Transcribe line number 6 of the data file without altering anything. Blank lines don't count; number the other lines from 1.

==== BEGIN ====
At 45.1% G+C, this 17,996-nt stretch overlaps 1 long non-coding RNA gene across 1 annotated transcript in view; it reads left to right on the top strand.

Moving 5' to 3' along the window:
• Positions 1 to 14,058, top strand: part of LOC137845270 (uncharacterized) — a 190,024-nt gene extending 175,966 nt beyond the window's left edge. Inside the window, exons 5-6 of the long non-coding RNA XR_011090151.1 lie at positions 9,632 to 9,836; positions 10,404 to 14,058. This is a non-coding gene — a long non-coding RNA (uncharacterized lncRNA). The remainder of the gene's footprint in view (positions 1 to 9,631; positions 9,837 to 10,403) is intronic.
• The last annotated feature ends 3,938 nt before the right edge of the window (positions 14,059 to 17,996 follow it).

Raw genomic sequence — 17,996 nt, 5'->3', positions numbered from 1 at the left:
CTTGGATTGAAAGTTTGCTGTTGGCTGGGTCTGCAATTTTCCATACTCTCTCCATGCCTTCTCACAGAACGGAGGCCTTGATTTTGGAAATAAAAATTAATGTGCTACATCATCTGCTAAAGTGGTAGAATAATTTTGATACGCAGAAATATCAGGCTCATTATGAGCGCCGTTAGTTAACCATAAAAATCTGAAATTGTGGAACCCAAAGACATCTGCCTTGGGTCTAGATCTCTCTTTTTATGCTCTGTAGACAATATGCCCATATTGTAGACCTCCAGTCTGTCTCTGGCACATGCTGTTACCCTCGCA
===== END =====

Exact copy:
CTTGGATTGAAAGTTTGCTGTTGGCTGGGTCTGCAATTTTCCATACTCTCTCCATGCCTTCTCACAGAACGGAGGCCTTGATTTTGGAAATAAAAATTAATGTGCTACATCATCTGCTAAAGTGGTAGAATAATTTTGATACGCAGAAATATCAGGCTCATTATGAGCGCCGTTAGTTAACCATAAAAATCTGAAATTGTGGAACCCAAAGACATCTGCCTTGGGTCTAGATCTCTCTTTTTATGCTCTGTAGACAATATGCCCATATTGTAGACCTCCAGTCTGTCTCTGGCACATGCTGTTACCCTCGCA